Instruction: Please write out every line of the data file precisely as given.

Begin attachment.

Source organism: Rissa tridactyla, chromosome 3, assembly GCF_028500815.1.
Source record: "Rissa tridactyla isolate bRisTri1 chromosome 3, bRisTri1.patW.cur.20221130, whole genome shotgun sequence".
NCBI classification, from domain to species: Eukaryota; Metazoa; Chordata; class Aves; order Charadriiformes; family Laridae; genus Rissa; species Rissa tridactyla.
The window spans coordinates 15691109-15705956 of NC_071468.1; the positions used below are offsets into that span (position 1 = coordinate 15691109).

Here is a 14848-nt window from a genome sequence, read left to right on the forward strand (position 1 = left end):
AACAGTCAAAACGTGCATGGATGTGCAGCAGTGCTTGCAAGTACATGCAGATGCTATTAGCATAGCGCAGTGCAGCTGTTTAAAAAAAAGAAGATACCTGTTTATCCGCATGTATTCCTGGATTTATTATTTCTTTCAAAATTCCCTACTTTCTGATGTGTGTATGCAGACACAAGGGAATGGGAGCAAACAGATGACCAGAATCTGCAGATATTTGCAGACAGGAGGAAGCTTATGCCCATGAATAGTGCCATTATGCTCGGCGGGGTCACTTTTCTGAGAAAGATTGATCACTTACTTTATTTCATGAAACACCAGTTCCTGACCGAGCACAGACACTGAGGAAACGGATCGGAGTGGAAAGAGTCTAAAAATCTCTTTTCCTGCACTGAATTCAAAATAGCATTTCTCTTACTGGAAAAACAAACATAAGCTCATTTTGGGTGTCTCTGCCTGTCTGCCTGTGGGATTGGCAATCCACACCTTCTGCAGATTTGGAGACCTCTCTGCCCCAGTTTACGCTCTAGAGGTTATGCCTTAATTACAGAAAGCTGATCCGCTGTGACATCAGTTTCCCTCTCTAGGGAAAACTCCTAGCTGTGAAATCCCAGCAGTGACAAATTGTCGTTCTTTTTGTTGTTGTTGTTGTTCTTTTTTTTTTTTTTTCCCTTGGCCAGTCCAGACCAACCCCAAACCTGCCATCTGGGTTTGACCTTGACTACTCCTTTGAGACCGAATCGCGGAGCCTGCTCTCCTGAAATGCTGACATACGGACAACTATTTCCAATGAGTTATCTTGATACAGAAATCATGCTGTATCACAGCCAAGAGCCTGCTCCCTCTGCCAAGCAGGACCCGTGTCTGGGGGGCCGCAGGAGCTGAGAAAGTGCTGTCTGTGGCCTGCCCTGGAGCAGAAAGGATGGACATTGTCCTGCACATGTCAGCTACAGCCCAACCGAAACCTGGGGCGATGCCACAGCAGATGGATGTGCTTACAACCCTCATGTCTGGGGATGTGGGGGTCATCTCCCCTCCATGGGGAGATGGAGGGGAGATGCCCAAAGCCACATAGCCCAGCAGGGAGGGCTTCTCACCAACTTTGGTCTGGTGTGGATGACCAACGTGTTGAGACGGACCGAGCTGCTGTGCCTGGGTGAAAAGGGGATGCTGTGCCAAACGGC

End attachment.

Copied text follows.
Source organism: Rissa tridactyla, chromosome 3, assembly GCF_028500815.1.
Source record: "Rissa tridactyla isolate bRisTri1 chromosome 3, bRisTri1.patW.cur.20221130, whole genome shotgun sequence".
NCBI classification, from domain to species: Eukaryota; Metazoa; Chordata; class Aves; order Charadriiformes; family Laridae; genus Rissa; species Rissa tridactyla.
The window spans coordinates 15691109-15705956 of NC_071468.1; the positions used below are offsets into that span (position 1 = coordinate 15691109).

Here is a 14848-nt window from a genome sequence, read left to right on the forward strand (position 1 = left end):
AACAGTCAAAACGTGCATGGATGTGCAGCAGTGCTTGCAAGTACATGCAGATGCTATTAGCATAGCGCAGTGCAGCTGTTTAAAAAAAAGAAGATACCTGTTTATCCGCATGTATTCCTGGATTTATTATTTCTTTCAAAATTCCCTACTTTCTGATGTGTGTATGCAGACACAAGGGAATGGGAGCAAACAGATGACCAGAATCTGCAGATATTTGCAGACAGGAGGAAGCTTATGCCCATGAATAGTGCCATTATGCTCGGCGGGGTCACTTTTCTGAGAAAGATTGATCACTTACTTTATTTCATGAAACACCAGTTCCTGACCGAGCACAGACACTGAGGAAACGGATCGGAGTGGAAAGAGTCTAAAAATCTCTTTTCCTGCACTGAATTCAAAATAGCATTTCTCTTACTGGAAAAACAAACATAAGCTCATTTTGGGTGTCTCTGCCTGTCTGCCTGTGGGATTGGCAATCCACACCTTCTGCAGATTTGGAGACCTCTCTGCCCCAGTTTACGCTCTAGAGGTTATGCCTTAATTACAGAAAGCTGATCCGCTGTGACATCAGTTTCCCTCTCTAGGGAAAACTCCTAGCTGTGAAATCCCAGCAGTGACAAATTGTCGTTCTTTTTGTTGTTGTTGTTGTTCTTTTTTTTTTTTTTTCCCTTGGCCAGTCCAGACCAACCCCAAACCTGCCATCTGGGTTTGACCTTGACTACTCCTTTGAGACCGAATCGCGGAGCCTGCTCTCCTGAAATGCTGACATACGGACAACTATTTCCAATGAGTTATCTTGATACAGAAATCATGCTGTATCACAGCCAAGAGCCTGCTCCCTCTGCCAAGCAGGACCCGTGTCTGGGGGGCCGCAGGAGCTGAGAAAGTGCTGTCTGTGGCCTGCCCTGGAGCAGAAAGGATGGACATTGTCCTGCACATGTCAGCTACAGCCCAACCGAAACCTGGGGCGATGCCACAGCAGATGGATGTGCTTACAACCCTCATGTCTGGGGATGTGGGGGTCATCTCCCCTCCATGGGGAGATGGAGGGGAGATGCCCAAAGCCACATAGCCCAGCAGGGAGGGCTTCTCACCAACTTTGGTCTGGTGTGGATGACCAACGTGTTGAGACGGACCGAGCTGCTGTGCCTGGGTGAAAAGGGGATGCTGTGCCAAACGGC